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Appendices of the report "Resilience for All? Towards Gender-Responsive Social Protection in South-East Asia"
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Preventing and Responding to Domestic Violence through a Multi-Sectoral Approach
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Violence and especially sexual violence against rural left behind girls is on the rise. Rural left behind girls have been left by their parents in rural areas while they go search for employment in urban areas. These girls do not have proper awareness of sexual violence or how to protect themselves, and with little or no guardianship are severely vulnerable to being taken advantage of. Rural left behind girls and migrant girls are China’s top two targeted groups for trafficking.
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Women are often discriminated against and have difficulty accessing formal employment. Chinese women continue to receive lower pay than men for performing the same job, are more likely to work in the informal sector, and often confined to positions that are aligned with socially constructed gender roles.
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Studies show higher numbers of women in parliament generally contribute to stronger attention to women’s issues. Women’s political participation is a fundamental prerequisite for gender equality. It facilitates women’s direct engagement in public decision-making and is a means of ensuring better accountability to women. One of the pillars of UN Women’s work is advancing women’s political participation and good governance, to ensure that decisionmaking processes are participatory, responsive, equitable and inclusive. Efforts are focused through strategic entry points that can advance the status of women by catalysing wide-ranging, long-term impacts.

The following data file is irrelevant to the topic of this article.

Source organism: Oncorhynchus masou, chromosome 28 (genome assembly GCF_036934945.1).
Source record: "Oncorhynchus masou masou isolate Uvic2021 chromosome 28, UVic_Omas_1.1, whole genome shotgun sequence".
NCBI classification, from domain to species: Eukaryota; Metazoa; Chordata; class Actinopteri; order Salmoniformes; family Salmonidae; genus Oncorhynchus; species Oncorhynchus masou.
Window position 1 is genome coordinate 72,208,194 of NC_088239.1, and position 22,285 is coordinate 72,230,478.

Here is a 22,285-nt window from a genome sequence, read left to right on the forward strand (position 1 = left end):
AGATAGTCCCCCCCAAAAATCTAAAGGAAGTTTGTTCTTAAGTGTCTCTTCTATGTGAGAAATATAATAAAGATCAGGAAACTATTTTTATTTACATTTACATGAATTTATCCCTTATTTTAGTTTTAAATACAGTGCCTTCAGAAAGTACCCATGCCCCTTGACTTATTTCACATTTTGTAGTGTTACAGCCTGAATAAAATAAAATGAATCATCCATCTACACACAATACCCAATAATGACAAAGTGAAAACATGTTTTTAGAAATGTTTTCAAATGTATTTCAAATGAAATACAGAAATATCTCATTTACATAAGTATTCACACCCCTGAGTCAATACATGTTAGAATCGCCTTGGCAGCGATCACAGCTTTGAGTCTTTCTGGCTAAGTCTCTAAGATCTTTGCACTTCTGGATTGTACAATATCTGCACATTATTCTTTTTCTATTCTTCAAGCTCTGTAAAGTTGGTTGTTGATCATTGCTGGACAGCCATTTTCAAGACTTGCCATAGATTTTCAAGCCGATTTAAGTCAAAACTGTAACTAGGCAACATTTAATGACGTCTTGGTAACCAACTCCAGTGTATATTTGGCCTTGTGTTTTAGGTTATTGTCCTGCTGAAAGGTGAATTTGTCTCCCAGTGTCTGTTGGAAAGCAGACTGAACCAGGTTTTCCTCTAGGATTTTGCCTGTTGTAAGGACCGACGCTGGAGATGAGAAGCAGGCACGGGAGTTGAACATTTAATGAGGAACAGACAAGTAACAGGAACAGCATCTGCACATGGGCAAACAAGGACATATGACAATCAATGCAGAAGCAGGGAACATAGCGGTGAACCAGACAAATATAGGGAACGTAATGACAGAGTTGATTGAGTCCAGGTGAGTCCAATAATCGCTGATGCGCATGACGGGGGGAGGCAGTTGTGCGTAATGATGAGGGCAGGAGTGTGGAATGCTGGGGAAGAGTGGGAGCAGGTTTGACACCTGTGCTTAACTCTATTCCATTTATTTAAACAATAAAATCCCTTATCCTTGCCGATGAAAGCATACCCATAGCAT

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The number of people living with HIV continues to steadily increase in China. In 2001, it was estimated that between 240,000-470,000 adults were living in HIV, and in 2009 the number more than double to 540,000 - 1,000,000. A similar trend applies to women in China. In 2001, 67,000-130,000 women were living with HIV, and in 2009 the number of women increase to 160,000-300,000.
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Prevention and Control of Domestic Violence: Women's Home Handbook is a product of an EVAW TF programme activity implemented by All-China Women’s Federation (ACWF) and UNESCO. This Handbook is to support community workers in the Women's Homes in delivering services to prevent and control domestic violence at community level.
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The Police Handbook for Prevention and Control of Domestic Violence is a product of an EVAW TF programme activity implemented by All-China Women’s Federation (ACWF), Ministry of Public Security (MPS) and UN Women. The Handbook provides standards and guidance for police officers in order to improve their ability to prevent and respond to domestic violence.
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The Handbook for Multi-sectoral Cooperation in Prevention and Control of Domestic Violence is a product of a programme activity implemented by the All-China Women’s Federation (ACWF) and UN Women under the EVAW Trust Fund Joint Programme “Preventing and Responding to Domestic Violence in China through a Multi-sectoral Approach” implemented by UN Women, UNESCO, UNFPA, UNDP together with the ACWF, the Ministry of Public Security (MPS), Ministry of Civil Affairs (MOCA), Ministry of Justice (MOJ), Ministry of Health (MOH), Chinese Academy of Social Sciences (CASS), and China Anti-Domestic Violence Network (FanBao) in Hunan, Gansu and Sichuan provinces. The Handbook is to facilitate cooperation among the police, the health department, the justice administration department, the civil affairs department, women's organizations, and local level mass self-governing organizations against domestic violence.
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Prevention and Control of Domestic Violence: Women's Home Handbook is a product of an EVAW TF programme activity implemented by All-China Women’s Federation (ACWF) and UNESCO. This Handbook is to support community workers in the Women's Homes in delivering services to prevent and control domestic violence at community level.